Even with all of the rain lately, the new map from the U.S. Drought Monitor shows large sections of northern and central Iowa remain in moderate to severe drought while big swaths are abnormally dry.
Maureen Brooks, wildfire prevention program manager at the USDA Forest Service, says Iowans who will be going camping soon need to take particular care if they plan to light a campfire.
“You want to be sure that you keep your fire small,” Brooks says. “Be prepared before you light the fire. Never leave them unattended because you never know when that gust of wind is going to come up and take it away, and you need to put it out completely before you leave that fire.”
Farmers and landowners who might be doing prescribed or controlled burns on their acreages need to heed any local burn bans or restrictions. Even those who are cutting grass or brush need to be especially watchful for potential fires.
“With your equipment, make sure that it’s in good working order and being mindful of sparks,” Brooks says, “and if they are cutting tall, dry grass, be prepared to extinguish it as soon as it would start.” That means carrying multiple fire extinguishers or having immediate access to water.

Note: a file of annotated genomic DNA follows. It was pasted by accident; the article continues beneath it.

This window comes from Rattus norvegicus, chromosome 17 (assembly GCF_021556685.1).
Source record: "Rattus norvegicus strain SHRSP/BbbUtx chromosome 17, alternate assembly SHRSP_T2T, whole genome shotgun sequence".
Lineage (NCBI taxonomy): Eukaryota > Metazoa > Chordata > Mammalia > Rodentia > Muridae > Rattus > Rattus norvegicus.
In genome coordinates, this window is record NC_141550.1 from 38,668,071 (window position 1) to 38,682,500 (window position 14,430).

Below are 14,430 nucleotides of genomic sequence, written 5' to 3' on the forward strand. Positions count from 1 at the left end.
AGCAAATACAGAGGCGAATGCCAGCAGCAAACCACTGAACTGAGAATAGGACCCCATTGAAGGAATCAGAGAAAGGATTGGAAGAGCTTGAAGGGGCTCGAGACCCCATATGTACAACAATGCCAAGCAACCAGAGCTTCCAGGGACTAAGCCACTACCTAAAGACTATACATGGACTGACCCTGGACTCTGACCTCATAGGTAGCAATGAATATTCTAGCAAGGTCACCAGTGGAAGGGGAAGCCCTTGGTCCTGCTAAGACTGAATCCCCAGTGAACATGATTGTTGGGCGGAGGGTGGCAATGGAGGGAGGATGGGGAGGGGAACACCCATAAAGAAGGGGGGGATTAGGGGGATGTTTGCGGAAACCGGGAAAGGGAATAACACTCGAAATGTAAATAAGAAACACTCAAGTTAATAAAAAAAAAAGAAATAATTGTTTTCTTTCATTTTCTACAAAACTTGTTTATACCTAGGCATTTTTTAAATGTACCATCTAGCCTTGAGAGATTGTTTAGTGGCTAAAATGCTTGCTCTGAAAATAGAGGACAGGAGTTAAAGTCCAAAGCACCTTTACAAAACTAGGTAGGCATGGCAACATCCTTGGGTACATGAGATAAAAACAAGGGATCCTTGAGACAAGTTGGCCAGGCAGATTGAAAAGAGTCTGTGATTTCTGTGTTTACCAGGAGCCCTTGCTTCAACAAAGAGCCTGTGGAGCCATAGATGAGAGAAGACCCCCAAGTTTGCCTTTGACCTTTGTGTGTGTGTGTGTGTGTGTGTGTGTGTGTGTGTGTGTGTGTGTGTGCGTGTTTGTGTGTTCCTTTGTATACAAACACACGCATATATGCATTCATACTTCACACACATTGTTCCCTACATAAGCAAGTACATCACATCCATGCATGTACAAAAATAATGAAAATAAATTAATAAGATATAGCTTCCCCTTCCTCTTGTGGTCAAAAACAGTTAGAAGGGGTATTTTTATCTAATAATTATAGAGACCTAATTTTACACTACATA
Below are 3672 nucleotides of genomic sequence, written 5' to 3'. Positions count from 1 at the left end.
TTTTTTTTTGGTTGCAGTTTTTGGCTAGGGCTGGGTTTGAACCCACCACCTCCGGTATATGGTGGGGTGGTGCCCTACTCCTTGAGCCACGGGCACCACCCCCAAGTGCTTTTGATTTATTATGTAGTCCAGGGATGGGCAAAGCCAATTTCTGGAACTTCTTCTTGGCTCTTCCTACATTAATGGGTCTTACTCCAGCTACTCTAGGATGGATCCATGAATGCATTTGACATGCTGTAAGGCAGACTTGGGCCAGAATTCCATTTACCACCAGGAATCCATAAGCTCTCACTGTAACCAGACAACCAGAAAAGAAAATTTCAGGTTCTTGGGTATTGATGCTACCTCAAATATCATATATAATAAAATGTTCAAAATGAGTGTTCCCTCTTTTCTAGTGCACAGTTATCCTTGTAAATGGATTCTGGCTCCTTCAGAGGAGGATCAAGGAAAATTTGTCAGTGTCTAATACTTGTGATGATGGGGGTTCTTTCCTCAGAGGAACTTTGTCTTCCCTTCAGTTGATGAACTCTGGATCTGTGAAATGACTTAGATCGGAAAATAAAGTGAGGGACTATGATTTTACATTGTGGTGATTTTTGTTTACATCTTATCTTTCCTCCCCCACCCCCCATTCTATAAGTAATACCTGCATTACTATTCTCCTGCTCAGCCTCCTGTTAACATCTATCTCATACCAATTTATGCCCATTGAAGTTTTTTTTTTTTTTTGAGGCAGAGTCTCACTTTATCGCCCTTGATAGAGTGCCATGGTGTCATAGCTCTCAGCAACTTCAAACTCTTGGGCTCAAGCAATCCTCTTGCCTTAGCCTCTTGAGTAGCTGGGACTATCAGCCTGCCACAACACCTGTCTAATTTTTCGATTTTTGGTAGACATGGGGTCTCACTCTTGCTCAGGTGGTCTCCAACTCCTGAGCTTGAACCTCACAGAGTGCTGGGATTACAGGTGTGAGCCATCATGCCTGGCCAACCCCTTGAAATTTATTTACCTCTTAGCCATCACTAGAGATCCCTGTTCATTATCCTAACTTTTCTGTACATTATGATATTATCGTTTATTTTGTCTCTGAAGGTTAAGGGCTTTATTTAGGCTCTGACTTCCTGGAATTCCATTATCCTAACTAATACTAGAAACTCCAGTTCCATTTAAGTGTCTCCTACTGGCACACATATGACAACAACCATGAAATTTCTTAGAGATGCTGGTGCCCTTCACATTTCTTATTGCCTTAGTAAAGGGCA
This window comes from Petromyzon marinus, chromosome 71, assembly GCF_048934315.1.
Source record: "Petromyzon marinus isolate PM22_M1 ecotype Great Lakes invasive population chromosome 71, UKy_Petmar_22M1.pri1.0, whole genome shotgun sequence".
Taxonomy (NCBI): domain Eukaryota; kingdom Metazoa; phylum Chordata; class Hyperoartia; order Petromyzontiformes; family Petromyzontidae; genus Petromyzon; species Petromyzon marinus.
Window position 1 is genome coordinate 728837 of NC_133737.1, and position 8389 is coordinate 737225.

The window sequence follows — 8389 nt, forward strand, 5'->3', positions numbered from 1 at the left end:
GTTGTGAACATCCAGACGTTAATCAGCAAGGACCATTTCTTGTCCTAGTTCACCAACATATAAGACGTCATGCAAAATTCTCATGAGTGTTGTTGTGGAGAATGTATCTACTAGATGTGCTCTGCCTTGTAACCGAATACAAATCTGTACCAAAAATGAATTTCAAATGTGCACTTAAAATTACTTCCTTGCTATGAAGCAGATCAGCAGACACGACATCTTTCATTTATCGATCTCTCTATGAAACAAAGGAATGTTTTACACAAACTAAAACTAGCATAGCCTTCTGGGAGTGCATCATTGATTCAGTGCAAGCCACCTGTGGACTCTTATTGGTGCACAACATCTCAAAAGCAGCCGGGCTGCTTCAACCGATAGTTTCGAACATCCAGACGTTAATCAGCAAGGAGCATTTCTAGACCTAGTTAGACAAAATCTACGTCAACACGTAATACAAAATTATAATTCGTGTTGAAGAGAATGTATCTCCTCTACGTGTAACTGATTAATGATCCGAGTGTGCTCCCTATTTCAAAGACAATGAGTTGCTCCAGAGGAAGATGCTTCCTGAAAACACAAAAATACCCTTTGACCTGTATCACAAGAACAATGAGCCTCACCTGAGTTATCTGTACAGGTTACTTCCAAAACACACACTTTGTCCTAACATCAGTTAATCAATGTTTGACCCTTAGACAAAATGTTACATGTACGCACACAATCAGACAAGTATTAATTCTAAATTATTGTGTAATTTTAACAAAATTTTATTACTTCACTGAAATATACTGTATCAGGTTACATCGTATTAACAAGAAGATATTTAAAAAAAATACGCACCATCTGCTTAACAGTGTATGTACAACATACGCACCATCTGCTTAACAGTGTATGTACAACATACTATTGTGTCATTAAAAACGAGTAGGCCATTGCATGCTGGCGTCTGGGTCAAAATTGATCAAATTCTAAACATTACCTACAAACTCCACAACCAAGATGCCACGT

When the vegetation is this dry for months on end, Brooks says everyone needs to be vigilant for potential fire starters.
“If they are towing equipment, make sure those tow chains are attached properly so that they’re not dragging and making sparks,” Brooks says. “And think about where they’re parked. If we park on tall, dry grass and the undercarriages of our vehicles are hot, there’s the potential to start a fire there.”
Nationally, she says nearly nine out of 10 wildfires are caused by humans and could’ve been prevented. For more fire prevention tips, visit here.